Vitamin D deficiency is a major public health problem worldwide in all age groups, but Vitamin D status deteriorates with age due to decreased sun exposure and the body’s reduced ability to synthesize Vitamin D through the skin. Seventy-five percent of people institutionalized in medical facilities are severely vitamin D deficient.17
A 2018 study using measurements from the National Health and Nutrition Examination Survey (NHANES) from 2001-2010 found that 28.9 percent of American adults were Vitamin D deficient (serum 25(OH)D<20ng/ml) and an additional 41.1 percent were Vitamin D insufficient (serum 25(OH)D between 20ng/ml and 30ng/ml). Adults who were obese, physically inactive, smokers, black, less educated, poor and infrequent consumers of milk had a higher prevalence of Vitamin D deficiency.18
Food sources of vitamin D
Very few foods contain Vitamin D, but fatty fish, such as salmon, tuna, mackerel and fish liver oils, are among the best sources. Beef liver, cheese, egg yolks and some mushrooms also may contain small amounts of Vitamin D.19 In the U.S., some foods like milk are fortified with Vitamin D, and both the U.S. and Canada have mandated fortification of infant formula with Vitamin D.
“The problem is that people simply aren’t eating enough of these nutrients,” says Adrian Gombart, PhD of Oregon State University, and co-author of a study20 on nutrients and the immune system:
Vitamin C has roles in several aspects of immunity, including the growth and function of immune cells and antibody production. Vitamin D receptors on immune cells also affect their function. This means that vitamin D profoundly influences your response to infections.21
Safe sun exposure to maintain Vitamin D levels
Vitamin D from the sun is free, widely available, and the most natural way to get enough Vitamin D. There are two types of ultraviolet (UV) radiation from the sun. UVA is equally present from dawn to dusk in both summer and winter, whereas UVB radiation, which is the only form of sunlight that produces Vitamin D, varies in strength depending on the height of the sun and are most intense at noon. It is thought that exposure of a third of the skin to mid-day sunlight for 10-30 minutes three times a week in the summer is sufficient for most people.22
Michael Holick, MD, professor at Boston University School of Medicine , who is the author of The Vitamin D Solution and The UV Advantage, advocates for safe sun exposure as a way to maintain good vitamin D levels. He explains that, “Exposure to early morning and late afternoon sunlight does not provide any vitamin D but does expose us to UVA radiation which can alter the immune system and increase risk for skin cancer.”23 UVB rays cannot penetrate through glass, so people who work next to sunny windows are still prone to Vitamin D deficiency.24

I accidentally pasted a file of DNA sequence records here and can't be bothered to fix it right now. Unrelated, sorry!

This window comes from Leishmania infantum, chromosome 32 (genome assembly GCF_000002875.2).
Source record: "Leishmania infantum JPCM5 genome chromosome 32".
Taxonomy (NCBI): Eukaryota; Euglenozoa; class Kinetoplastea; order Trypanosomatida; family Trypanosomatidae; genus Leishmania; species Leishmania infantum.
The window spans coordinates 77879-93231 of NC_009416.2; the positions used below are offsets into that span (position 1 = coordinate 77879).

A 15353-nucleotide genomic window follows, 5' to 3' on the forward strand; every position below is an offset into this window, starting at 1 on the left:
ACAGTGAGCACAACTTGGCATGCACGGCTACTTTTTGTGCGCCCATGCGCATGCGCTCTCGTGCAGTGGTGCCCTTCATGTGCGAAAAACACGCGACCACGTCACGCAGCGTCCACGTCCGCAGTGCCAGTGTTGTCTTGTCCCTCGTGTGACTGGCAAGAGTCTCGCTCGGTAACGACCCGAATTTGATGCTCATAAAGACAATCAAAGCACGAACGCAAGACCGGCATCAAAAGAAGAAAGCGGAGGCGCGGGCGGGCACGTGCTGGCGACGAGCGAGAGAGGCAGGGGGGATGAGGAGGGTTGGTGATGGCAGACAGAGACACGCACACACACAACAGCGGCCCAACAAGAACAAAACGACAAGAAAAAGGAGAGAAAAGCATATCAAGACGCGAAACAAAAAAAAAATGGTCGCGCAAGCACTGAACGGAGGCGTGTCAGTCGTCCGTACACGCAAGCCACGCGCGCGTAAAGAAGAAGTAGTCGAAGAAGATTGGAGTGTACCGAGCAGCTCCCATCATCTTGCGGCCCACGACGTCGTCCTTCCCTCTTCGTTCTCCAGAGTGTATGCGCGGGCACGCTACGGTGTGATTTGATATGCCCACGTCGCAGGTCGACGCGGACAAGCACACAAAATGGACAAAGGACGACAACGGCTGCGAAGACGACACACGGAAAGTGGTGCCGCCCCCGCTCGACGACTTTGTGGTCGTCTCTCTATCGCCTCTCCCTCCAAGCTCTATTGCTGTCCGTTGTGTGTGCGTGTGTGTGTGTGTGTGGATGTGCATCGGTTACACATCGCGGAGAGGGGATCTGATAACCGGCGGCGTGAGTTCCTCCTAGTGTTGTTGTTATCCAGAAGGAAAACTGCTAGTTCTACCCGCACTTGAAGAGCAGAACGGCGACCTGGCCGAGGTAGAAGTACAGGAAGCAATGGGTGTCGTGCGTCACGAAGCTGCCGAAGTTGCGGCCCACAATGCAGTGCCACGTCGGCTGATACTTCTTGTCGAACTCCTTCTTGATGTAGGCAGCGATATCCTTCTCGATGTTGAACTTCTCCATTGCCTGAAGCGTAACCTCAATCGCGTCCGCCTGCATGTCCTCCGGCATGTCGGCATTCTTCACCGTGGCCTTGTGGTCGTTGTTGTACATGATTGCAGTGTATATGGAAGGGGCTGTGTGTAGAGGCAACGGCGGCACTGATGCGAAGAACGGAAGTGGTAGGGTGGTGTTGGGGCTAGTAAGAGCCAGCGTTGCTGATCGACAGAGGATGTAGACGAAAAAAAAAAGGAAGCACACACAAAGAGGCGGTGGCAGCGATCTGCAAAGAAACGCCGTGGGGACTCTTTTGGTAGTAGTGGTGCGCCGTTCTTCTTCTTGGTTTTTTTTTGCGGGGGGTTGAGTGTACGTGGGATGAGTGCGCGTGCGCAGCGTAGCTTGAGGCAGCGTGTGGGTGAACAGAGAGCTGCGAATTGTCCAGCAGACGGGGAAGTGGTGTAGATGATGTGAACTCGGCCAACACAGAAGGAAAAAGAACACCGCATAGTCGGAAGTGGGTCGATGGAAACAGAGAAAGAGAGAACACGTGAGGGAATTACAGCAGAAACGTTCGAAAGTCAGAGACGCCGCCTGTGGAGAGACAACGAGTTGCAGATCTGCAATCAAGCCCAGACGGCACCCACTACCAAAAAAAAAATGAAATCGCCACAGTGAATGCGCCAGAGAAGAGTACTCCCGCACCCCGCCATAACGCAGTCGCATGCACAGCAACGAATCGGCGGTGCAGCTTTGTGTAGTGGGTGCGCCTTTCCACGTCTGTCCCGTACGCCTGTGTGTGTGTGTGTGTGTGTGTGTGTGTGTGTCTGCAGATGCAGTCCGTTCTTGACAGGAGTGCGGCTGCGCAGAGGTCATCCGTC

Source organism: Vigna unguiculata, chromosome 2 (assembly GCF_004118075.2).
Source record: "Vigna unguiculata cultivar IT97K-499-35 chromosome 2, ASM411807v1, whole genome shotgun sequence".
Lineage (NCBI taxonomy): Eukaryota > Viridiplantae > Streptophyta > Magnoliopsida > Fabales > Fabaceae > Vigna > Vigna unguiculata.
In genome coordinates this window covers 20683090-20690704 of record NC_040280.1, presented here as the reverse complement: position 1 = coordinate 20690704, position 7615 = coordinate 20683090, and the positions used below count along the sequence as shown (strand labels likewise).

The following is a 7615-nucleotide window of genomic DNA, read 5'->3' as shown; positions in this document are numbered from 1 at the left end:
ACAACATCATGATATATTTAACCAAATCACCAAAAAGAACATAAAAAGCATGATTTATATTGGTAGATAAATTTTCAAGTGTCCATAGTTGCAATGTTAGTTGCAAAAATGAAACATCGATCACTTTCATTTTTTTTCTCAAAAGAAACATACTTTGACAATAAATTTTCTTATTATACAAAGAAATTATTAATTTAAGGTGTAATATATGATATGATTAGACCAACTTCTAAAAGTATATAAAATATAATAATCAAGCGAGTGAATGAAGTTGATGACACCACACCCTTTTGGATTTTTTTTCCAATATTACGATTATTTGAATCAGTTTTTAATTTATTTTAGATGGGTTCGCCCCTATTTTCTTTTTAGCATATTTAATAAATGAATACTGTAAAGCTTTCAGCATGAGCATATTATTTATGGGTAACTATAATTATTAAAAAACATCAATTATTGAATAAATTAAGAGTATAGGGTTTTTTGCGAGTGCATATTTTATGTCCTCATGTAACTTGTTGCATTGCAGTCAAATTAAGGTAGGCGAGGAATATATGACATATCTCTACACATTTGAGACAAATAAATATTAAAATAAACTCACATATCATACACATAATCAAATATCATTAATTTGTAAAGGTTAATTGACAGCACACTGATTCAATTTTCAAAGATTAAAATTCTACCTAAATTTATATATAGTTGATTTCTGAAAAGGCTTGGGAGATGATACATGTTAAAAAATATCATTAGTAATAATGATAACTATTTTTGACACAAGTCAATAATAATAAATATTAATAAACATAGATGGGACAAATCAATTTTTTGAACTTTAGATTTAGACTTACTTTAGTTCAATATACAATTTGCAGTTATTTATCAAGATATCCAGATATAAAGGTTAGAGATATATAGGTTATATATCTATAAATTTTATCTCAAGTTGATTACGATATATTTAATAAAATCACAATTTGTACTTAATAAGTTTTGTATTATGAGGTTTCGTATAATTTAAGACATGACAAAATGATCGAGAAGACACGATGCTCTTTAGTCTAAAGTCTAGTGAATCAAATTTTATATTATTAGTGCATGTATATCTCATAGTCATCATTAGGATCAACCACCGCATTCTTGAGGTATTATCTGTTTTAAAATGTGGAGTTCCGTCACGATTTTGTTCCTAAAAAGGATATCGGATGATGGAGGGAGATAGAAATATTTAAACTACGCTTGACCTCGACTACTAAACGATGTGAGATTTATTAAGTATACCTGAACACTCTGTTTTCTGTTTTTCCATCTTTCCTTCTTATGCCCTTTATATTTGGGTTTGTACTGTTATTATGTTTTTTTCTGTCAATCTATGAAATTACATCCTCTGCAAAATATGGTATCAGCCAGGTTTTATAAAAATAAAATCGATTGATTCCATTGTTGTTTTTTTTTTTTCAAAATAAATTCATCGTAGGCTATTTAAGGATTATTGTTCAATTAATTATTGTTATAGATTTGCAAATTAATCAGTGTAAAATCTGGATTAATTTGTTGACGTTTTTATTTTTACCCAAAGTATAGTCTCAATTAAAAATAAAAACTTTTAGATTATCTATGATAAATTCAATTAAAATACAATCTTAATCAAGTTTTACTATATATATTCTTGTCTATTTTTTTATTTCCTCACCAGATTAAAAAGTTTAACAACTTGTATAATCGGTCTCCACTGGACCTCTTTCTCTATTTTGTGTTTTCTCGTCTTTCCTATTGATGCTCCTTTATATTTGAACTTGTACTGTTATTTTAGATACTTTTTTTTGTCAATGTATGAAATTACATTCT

1 DeNoon DJ. The Truth About Vitamin D: Why You Need Vitamin D. WebMD.
2 Weisman, K. COVID-19 and Vitamin D: Could We Be Missing Something Simple? Children’s Health Defense Apr. 7, 2020.
3 Ilie PC, Stefanescu S, and Smith L. The role of vitamin D in the prevention of coronavirus disease 2019 infection and mortality. Aging Clinical and Experimental Research May 6, 2020.
4 Raharusun P, Priambada S, Budiarti C, Agung E, Budi C. Patterns of COVID-19 Mortality and Vitamin D: An Indonesian Study. SSRN Apr. 26, 2020.
5 Lau FH, Majumder R, et.al. Vitamin D Insufficiency is Prevalent in Severe COVID-19 medRxiv.org Apr. 28, 2020.
6 Grant WB, Lahore H, et.al. Evidence That Vitamin D Supplementation Could Reduce Risk of Influenza and COVID-19 Infections and Deaths. Nutrients Mar. 30, 2020.
7 Alipio M. Vitamin D Supplementation Could Possibly Improve Clinical Outcomes of Patients Infected with Coronavirus-2019 (COVID-19), SSRN Apr. 9, 2020.
8 Calder PC, Carr AC, et.al. Optimal Nutritional Status for a Well-Functioning Immune System is an Important Factor to Protect against Viral Infections. Nutrients Apr. 23, 2020.
9 Daneshkhah A, Agrawal V, et.al. The Possible Role of Vitamin D in Suppressing Cytokine Storm and Associated Mortality in COVID-19 Patients. MedRxiv.org Apr. 30, 2020.
11 See Footnote 5.
12 Alipio M. Vitamin D Supplementation Could Possibly Improve Clinical Outcomes of Patients Infected with Coronavirus-2019 (COVID-19). SSRN Apr. 9, 2020.
13 Raharusun P, Priambada S, Budiarti C, Agung E, Budi C. Patterns of COVID-19 Mortality and Vitamin D: An Indonesian Study. SSRN Apr. 26, 2020.
14 See Footnote 9.
15 Vitamin D appears to play a role in COVID-19 mortality rates Northwestern Now May 7, 2020.
16 National Institutes of Health Library of Medicine Vitamin D on Prevention and Treatment of COVID-19 ClinicalTrials.gov.
17 Ilie PC, Stefanescu S, and Smith L. The role of vitamin D in the prevention of coronavirus disease 2019 infection and mortality. Aging Clinical and Experimental Research May 6, 2020.
18 Liu X, Baylin A, Levy P. Vitamin D Deficiency and Insufficiency Among US Adults: Prevalence, Predictors and Clinical Implications. British Journal of Nutrition April 2018; 119(8):928-936.
19 National Institutes of Health Office of Dietary Supplements Vitamin D: Fact Sheet for Health Professionals U.S. Department of Health & Human Services.
20 See Footnote 8.
21 OSU researcher: Vitamins help immune system fight COVID-19 koin.com Apr. 24, 2020.
22 How to Safely Get Vitamin D From Sunlight Healthline.com.
23 Bunn, M. Sun Exposure and Vitamin D—Why You Need to Get Naked at Noon? Markbunn.com.au.
24 See Footnote 22.